Having a smartphone in our pocket enables us to feel confident that we can summon a car that is operated by someone who will take us where we want to go (an Uber or Lyft type of ride share model). That greater utilization rate for a car and the greater competition it is bringing to the taxi-type service is decreasing the cost that people spend getting ferried around by someone else. If you take the human driver out of the car, the cost will dive dramatically. So much so that many analysts think only the really wealthy individuals would own their own driverless cars. Most cars would be fleet owned.
If AVs are fleet owned, what does that do to the marketing of cars? If you are selling cars to a concentrated number of entities that run car fleets, that’s very different than selling them to individuals by advertising at every sporting event or on a TV show. You would have a different distribution network. Obviously, if individuals are not buying cars they are not financing them either.
What types of new revenue streams will emerge as a result of the connected car and AVs?
Bultena: Connected cars would produce new revenue streams and cut off some revenue streams. If you are an original equipment manufacturer (OEM), the wonderful thing about a connected car is the prospect of ongoing revenue from that vehicle. Right now, largely you sell the vehicle and you don’t get more revenue. There might be some after-market floor mats or limited repairs but it is tiny revenue. The big issue with the connected car is that you can track a person’s location and learn things about their behavior. That’s valuable information that can be used for marketing purposes, supplying of services, or supplying the connectivity. That’s ongoing revenue for the OEM and others.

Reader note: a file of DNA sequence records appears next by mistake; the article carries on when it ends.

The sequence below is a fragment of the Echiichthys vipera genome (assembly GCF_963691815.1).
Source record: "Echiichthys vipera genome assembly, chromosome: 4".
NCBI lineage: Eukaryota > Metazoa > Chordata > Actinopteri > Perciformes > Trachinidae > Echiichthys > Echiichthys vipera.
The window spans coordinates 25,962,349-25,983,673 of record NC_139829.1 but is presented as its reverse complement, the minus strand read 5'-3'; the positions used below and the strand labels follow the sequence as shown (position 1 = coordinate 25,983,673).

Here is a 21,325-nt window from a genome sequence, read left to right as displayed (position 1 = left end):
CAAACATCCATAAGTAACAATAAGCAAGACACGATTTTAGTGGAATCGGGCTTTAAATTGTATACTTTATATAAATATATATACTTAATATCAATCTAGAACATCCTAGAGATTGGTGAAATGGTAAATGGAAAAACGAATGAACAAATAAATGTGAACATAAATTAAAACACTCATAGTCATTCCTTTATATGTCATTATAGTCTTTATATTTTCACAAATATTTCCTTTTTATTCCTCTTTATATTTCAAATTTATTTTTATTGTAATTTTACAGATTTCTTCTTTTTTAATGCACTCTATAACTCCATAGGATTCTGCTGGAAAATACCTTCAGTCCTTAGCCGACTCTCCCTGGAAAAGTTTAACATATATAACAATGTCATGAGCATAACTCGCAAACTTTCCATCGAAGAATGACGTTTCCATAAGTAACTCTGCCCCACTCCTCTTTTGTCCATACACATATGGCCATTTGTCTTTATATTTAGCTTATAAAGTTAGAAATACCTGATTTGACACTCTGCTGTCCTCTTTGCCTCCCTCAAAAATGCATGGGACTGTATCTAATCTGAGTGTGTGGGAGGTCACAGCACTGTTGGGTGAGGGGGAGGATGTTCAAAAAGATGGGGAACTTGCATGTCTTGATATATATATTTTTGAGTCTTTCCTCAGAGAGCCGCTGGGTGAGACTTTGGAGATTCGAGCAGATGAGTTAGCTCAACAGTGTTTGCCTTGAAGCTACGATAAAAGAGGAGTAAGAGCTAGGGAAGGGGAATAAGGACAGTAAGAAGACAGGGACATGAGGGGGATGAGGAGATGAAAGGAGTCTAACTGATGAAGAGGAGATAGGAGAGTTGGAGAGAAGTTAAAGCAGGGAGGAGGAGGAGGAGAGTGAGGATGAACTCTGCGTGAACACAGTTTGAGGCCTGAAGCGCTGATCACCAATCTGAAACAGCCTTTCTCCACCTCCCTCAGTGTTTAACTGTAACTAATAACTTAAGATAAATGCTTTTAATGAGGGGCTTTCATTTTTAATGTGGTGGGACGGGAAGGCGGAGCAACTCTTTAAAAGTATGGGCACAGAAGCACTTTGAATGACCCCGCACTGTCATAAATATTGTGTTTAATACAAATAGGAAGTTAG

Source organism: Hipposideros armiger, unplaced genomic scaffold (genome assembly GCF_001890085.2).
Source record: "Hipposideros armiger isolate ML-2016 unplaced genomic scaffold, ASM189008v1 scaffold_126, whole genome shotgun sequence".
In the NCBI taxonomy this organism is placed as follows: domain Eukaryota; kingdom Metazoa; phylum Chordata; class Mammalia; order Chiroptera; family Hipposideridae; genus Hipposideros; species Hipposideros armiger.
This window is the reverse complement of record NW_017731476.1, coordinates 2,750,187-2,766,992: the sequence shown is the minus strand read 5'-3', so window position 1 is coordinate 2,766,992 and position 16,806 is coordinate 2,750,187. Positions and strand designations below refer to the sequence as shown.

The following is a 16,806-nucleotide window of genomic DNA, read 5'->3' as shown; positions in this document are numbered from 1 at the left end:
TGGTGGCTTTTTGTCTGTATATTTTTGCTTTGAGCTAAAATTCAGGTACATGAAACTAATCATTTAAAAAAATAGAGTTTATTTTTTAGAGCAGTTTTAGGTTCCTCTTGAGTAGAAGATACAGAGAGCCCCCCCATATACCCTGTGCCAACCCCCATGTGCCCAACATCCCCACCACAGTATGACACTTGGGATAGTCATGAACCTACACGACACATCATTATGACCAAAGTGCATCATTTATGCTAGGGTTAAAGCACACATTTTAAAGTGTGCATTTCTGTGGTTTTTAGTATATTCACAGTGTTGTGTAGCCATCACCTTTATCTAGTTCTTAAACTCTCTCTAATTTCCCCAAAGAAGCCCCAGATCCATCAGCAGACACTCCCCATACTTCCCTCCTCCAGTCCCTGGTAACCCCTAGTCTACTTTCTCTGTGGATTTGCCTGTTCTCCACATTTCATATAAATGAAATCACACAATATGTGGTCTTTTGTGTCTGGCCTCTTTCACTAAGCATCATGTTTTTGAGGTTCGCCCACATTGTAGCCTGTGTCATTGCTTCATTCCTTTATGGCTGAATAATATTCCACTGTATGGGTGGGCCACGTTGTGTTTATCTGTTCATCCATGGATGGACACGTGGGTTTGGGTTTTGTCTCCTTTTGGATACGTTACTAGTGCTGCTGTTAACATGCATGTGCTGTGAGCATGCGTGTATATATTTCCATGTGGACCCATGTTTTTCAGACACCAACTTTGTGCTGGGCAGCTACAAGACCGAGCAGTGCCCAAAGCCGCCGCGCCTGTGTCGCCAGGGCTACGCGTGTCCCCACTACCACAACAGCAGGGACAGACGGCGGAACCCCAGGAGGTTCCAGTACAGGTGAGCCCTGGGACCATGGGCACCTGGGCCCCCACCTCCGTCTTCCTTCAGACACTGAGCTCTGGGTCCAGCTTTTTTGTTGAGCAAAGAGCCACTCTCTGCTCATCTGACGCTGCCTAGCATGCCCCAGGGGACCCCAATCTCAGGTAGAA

Some revenue streams will be cut off. If cars are indeed vastly safer in the driverless context and they are owned by fleets not individuals, the need for personal insurance as a driver evaporates. Driverless cars could be quite damaging to the revenue of dealerships, repair shops focused on individual owners, insurance companies, and gas stations.
How does data privacy and cybersecurity come into play with connected cars and AVs?
Bultena: The connected car has to be cyber resilient from a safety stand point. You have to take care of the cybersecurity problem, especially for those with a lot of autonomous capacity or are truly driverless cars — because a hacked car could pose real safety challenges.
There is also a need to be secure from a data protection and privacy standpoint. In a way it’s hard to say what kind of information won’t be collected by the car. If you have a car that’s connected and it synchs up with the person’s phone, you are going to know that person’s location, what entertainment services they are using while in the car, what they are looking at while on the web, where they stopped to make a purchase, etc. The amount of information that is already collected from our cell phones is massive. Marketing is not the hit-or-miss enterprise of a couple of decades ago — it’s extremely efficient because of all that data.